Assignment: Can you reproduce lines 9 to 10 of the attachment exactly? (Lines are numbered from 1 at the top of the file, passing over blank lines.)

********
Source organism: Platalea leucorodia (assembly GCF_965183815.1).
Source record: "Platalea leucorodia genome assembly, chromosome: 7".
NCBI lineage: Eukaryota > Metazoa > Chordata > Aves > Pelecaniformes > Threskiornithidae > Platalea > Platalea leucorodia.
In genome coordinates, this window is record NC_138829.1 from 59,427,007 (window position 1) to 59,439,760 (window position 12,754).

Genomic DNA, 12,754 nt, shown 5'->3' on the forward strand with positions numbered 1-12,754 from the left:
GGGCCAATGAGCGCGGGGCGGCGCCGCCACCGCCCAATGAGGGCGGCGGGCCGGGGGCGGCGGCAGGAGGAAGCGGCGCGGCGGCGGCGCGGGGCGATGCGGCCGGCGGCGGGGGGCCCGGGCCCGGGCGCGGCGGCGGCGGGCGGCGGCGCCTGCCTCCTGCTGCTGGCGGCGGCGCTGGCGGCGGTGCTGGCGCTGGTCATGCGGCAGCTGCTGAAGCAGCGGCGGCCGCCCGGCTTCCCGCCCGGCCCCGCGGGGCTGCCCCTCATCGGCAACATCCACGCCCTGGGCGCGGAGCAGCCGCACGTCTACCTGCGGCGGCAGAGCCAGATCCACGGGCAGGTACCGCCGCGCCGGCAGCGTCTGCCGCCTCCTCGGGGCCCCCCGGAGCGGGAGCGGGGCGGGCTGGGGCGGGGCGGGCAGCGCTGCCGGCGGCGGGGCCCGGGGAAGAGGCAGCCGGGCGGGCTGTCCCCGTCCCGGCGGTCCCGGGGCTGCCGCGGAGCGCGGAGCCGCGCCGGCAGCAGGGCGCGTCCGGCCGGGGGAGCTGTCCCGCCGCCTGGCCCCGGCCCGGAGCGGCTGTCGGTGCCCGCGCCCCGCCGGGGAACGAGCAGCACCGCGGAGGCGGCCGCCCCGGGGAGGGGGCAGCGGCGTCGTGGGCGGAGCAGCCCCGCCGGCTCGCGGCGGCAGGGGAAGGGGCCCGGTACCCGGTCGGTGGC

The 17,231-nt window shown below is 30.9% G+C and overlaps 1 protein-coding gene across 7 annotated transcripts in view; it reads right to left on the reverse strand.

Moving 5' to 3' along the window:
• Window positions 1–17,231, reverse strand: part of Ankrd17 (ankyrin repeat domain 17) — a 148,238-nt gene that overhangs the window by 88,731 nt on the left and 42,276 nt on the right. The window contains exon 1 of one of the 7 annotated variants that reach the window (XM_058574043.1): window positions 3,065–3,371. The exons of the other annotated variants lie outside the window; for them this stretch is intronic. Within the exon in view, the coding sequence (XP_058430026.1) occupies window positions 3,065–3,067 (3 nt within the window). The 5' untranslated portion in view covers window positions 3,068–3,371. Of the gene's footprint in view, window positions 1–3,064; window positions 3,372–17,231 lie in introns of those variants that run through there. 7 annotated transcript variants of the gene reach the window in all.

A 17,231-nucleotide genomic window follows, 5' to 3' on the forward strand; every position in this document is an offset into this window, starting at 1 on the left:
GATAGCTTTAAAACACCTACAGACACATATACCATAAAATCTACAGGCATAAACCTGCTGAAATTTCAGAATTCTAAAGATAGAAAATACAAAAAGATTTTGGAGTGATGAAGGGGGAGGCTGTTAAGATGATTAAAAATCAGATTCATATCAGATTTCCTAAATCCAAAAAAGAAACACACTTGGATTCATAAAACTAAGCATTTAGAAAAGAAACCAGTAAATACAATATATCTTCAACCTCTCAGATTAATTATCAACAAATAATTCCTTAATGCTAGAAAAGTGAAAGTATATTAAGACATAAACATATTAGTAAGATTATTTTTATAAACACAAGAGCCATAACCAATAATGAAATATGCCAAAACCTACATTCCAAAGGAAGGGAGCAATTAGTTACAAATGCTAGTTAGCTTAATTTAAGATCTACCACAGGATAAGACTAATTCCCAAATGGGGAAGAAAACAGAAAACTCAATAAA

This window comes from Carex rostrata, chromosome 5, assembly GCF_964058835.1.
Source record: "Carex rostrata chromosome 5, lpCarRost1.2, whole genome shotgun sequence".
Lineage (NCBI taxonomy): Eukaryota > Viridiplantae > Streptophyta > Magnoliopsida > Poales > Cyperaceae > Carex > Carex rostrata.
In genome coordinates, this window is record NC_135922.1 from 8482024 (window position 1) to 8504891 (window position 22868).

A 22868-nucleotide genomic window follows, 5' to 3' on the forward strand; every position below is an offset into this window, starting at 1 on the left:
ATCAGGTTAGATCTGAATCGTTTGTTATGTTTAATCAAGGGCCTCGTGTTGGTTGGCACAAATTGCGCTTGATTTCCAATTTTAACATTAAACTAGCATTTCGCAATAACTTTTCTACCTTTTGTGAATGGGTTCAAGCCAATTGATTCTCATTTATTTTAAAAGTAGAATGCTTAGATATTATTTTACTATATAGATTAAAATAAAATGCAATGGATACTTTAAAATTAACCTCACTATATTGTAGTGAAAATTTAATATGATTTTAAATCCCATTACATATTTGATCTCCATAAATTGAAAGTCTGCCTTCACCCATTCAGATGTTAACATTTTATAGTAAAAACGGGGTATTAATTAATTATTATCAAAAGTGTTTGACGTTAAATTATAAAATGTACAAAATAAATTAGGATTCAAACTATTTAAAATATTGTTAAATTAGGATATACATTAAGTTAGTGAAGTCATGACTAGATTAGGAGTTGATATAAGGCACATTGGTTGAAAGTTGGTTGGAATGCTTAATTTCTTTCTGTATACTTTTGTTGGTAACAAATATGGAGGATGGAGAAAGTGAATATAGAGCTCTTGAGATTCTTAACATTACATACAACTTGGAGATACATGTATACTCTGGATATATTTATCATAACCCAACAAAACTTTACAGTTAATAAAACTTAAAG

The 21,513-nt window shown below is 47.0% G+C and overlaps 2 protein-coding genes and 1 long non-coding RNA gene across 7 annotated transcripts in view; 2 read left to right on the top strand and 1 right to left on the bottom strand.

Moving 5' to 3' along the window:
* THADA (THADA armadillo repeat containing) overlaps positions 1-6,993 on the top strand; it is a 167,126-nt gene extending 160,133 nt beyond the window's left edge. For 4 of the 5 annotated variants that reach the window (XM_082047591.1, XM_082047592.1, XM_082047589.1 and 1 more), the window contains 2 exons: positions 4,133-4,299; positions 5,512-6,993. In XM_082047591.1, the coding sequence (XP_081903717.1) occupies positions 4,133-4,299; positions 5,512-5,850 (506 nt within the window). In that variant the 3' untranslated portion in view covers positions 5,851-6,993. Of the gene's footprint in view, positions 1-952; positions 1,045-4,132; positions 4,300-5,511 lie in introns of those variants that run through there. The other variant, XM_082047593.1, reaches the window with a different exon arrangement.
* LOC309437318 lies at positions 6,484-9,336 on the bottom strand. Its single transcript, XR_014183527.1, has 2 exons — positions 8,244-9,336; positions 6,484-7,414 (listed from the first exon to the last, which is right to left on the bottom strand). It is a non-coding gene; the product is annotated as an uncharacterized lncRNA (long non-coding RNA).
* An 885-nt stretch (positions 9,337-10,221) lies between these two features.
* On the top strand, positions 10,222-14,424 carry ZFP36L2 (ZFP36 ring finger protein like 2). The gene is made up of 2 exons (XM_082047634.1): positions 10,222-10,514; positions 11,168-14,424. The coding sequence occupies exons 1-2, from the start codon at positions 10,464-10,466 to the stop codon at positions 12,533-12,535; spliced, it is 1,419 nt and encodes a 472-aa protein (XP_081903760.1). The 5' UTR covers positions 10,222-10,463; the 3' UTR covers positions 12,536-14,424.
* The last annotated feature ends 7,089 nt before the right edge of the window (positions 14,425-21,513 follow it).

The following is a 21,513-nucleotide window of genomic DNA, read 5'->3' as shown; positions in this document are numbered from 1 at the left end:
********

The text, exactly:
• Window positions 1–17,231, reverse strand: part of Ankrd17 (ankyrin repeat domain 17) — a 148,238-nt gene that overhangs the window by 88,731 nt on the left and 42,276 nt on the right. The window contains exon 1 of one of the 7 annotated variants that reach the window (XM_058574043.1): window positions 3,065–3,371. The exons of the other annotated variants lie outside the window; for them this stretch is intronic. Within the exon in view, the coding sequence (XP_058430026.1) occupies window positions 3,065–3,067 (3 nt within the window). The 5' untranslated portion in view covers window positions 3,068–3,371. Of the gene's footprint in view, window positions 1–3,064; window positions 3,372–17,231 lie in introns of those variants that run through there. 7 annotated transcript variants of the gene reach the window in all.

A 17,231-nucleotide genomic window follows, 5' to 3' on the forward strand; every position in this document is an offset into this window, starting at 1 on the left: